Have we all been eating our sandwiches wrong all this time?

When it comes to being a “well-mannered” person, there’s more to it than just knowing knowing the right words to say when interacting with a cashier. It’s about paying attention to the little things about the way you behave.

At least, that seems to be according to Emi Sunai, representative of Manner School Livium, a Japanese manners school for adults. It’s her job to teach people the small ways they can adjust their mannerisms to appear “well-bred”. Her best-selling book, Things Only Well-Bred People Know (Sodachi ga Ii Hito Dake ga Shitteiru Koto), for example, details 250 different ways to be polite in everyday situations.

One tip she shared in a recent appearance on the TV show The Class I Want to Take Most in the World (Sekai-ichi Uketai Jugyo) actually caused a huge stir among viewers and netizens alike. You see, in order to eat a sandwich elegantly, she said you must actually eat it sideways.

The problem with things like sandwiches, hamburgers, dorayaki, and other foods that you eat with your hands, she believes, is that when you bite into them, they’re left with a bite mark on them, which is apparently unsightly in polite circles. That, she says, is something you want to avoid if you want to look like an “elegant lady” while eating.

According to Sunai, there are two ways to avoid leaving bite marks, and thereby elegantly eat a sandwich. The first is that, instead of taking a bite out of the sandwich as a whole, you should break it into smaller, bite-size pieces. That way you won’t have to worry about leaving a bite mark in your food.

But the suggestion that caused the most stir during her TV appearance was her method of turning the sandwich sideways to eat it, instead of eating it flat. This, she said, will not only help you avoid leaving bite marks in your sandwich, but will also help prevent all of the sandwich’s ingredients from spilling out the sides as you bite down on it, allowing you to eat the sandwich most beautifully.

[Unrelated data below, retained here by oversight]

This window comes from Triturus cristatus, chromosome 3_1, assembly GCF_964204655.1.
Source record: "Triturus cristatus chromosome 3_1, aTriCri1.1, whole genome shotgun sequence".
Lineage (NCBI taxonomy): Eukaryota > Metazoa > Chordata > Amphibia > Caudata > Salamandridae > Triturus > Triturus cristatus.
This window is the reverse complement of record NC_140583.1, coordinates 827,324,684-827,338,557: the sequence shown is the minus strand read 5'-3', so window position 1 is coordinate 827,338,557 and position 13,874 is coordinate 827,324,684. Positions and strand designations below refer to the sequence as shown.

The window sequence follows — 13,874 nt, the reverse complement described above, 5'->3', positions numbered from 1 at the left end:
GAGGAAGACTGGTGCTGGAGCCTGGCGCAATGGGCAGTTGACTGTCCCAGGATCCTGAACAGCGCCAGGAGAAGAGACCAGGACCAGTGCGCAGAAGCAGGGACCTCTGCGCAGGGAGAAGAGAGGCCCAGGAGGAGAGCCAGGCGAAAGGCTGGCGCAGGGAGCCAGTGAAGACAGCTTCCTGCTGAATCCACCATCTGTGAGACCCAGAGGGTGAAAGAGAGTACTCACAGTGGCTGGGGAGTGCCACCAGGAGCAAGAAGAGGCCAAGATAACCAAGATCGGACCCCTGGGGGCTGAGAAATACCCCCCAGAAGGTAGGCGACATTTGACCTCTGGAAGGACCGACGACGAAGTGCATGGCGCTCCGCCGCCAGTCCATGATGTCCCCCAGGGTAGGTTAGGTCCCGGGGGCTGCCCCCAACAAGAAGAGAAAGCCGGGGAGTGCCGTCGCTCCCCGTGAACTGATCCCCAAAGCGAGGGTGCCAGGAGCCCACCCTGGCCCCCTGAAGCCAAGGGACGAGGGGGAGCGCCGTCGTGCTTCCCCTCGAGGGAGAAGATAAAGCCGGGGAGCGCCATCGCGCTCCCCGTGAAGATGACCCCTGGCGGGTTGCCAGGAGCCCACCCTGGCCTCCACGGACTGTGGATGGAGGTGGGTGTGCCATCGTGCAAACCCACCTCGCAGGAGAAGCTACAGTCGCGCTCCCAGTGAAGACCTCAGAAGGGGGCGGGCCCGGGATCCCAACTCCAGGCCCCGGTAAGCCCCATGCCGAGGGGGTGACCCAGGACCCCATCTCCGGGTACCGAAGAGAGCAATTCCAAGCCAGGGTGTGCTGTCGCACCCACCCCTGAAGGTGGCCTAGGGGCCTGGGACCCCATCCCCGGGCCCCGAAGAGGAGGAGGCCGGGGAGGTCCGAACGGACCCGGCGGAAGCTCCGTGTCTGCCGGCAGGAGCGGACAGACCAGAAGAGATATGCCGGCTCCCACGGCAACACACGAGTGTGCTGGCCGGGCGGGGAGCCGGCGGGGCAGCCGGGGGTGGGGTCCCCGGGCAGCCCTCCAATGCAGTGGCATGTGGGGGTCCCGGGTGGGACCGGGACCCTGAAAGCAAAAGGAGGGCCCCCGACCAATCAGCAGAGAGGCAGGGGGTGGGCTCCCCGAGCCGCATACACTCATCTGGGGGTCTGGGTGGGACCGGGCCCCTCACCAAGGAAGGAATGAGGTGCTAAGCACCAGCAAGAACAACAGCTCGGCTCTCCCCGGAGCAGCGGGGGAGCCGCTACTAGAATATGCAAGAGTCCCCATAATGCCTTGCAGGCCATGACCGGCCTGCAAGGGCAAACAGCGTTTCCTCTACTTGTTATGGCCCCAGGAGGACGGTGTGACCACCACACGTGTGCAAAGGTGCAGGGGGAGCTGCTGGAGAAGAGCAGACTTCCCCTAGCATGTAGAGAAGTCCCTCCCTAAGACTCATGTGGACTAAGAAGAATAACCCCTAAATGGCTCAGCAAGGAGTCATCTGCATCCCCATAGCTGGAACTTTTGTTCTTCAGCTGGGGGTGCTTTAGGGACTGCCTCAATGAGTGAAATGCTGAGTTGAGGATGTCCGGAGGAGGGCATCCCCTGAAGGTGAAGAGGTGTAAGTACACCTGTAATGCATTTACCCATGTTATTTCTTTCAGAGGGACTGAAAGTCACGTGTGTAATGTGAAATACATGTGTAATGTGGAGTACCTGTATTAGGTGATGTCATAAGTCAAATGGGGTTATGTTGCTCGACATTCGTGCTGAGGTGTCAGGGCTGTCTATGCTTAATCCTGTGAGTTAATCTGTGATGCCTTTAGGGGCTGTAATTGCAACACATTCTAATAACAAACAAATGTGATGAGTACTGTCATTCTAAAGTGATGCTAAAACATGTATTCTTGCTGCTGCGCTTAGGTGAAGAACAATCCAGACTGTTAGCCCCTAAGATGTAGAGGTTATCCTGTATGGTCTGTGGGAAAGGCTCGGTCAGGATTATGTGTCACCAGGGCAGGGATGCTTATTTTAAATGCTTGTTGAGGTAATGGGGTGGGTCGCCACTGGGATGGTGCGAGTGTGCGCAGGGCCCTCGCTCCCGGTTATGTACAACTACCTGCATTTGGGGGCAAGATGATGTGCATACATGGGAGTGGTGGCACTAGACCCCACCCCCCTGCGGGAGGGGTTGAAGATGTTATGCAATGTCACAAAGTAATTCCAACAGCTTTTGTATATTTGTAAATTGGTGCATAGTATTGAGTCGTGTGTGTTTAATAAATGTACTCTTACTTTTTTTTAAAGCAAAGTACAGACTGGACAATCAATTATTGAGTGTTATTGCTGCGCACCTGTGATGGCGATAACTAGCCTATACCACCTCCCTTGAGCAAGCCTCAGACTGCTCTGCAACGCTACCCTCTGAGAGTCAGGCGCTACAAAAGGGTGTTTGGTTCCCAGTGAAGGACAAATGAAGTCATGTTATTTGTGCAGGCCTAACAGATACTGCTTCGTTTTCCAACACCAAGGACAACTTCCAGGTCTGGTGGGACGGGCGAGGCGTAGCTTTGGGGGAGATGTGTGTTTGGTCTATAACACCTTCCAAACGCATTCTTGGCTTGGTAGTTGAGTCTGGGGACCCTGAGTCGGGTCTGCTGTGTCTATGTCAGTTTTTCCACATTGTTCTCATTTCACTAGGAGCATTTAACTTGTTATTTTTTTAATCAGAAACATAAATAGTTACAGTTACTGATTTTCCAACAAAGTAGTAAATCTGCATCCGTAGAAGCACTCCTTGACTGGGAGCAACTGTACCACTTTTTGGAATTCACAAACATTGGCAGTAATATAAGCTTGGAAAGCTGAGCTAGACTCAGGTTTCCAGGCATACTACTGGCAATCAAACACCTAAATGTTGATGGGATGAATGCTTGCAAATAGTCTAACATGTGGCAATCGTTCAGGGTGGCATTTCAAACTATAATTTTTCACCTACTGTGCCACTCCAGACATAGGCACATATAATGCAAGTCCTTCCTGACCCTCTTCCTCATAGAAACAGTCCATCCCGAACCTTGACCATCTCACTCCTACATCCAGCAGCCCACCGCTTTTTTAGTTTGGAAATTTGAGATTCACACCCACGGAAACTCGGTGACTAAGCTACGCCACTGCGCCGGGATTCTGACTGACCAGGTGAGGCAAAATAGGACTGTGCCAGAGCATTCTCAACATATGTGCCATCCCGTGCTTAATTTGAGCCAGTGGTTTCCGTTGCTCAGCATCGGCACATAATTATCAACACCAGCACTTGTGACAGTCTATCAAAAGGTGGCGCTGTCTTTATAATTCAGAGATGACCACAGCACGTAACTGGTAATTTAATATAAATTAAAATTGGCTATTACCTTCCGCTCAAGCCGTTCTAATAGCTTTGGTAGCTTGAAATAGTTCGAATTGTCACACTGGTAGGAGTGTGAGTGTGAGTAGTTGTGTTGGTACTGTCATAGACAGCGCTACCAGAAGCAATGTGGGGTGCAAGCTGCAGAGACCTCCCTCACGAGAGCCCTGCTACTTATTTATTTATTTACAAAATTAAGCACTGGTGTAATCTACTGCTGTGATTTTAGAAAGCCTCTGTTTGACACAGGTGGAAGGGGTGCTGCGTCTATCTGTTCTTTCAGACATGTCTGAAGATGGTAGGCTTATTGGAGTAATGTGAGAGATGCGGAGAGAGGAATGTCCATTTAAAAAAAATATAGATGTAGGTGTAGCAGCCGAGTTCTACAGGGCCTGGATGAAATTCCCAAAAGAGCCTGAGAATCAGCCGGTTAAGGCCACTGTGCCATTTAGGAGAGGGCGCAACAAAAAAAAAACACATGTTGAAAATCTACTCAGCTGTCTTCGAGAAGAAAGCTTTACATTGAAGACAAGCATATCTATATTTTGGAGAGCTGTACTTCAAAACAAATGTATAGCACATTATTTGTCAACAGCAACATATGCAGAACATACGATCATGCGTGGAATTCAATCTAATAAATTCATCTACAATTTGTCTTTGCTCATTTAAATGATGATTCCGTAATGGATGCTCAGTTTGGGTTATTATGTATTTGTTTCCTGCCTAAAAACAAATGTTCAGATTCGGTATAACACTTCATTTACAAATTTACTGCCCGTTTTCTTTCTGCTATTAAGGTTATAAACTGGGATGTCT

Now, if that sounds like absolute poppycock to you, you’re not alone. Japanese netizens were similarly confused by this weird method of eating sandwiches:

“Won’t all the sandwich ingredients just fall out that way?”
“The problem is that even if you eat sandwiches like this it still won’t make you a ‘well-bred’ person.”
“Just bite into your sandwich without uselessly wasting time thinking about the manners of it.”
“Sandwiches were invented so that you could play cards and eat at the same time, so I don’t think they’re meant to be eaten with fancy manners.”
“She’s run out of ideas so now she’s just making up stuff.”
“This weird way of eating sandwiches looks like bad manners to me so I wouldn’t do it.”
“If you’re worried about leaving bite marks, why not just use a knife and fork?”
“If I turn my Giga Big Mac sideways and bite into it, it’s still gonna have a bite mark 
and the patty is gonna fall out, so won’t that just be bad manners anyway?”

It is worth noting that Sunai specifically uses the little sandwiches that you get as part of afternoon tea as an example–you know, the kind you get on the three-layered tray. But she does add that this method could be used for hamburgers as well, so it would appear that the most “well-bred” way to eat any kind of sandwiched food is, oddly, sideways.

This concept is similar to the rules for eating rice balls set out by another manner expert, which caused a similar uproar on the Internet. It seems like the rule of thumb for “well-bred” behavior is to not let anyone see the bite marks on your food, which, short of dividing everything into tiny bite-sized morsels, sounds nigh impossible, but there we are.

That being said, I can pretty much guarantee that I have never in my life paid attention to the bite marks on someone else’s food, and since the responses from netizens indicate that many of them think eating a sandwich sideways is ridiculous, I think it’s fine if we all keep eating our sandwiches in the generally accepted away.

Source: Diamond Online via Otacom, Twitter
Top image: Pakutaso
Insert images: Pakutaso (1, 2, 3)

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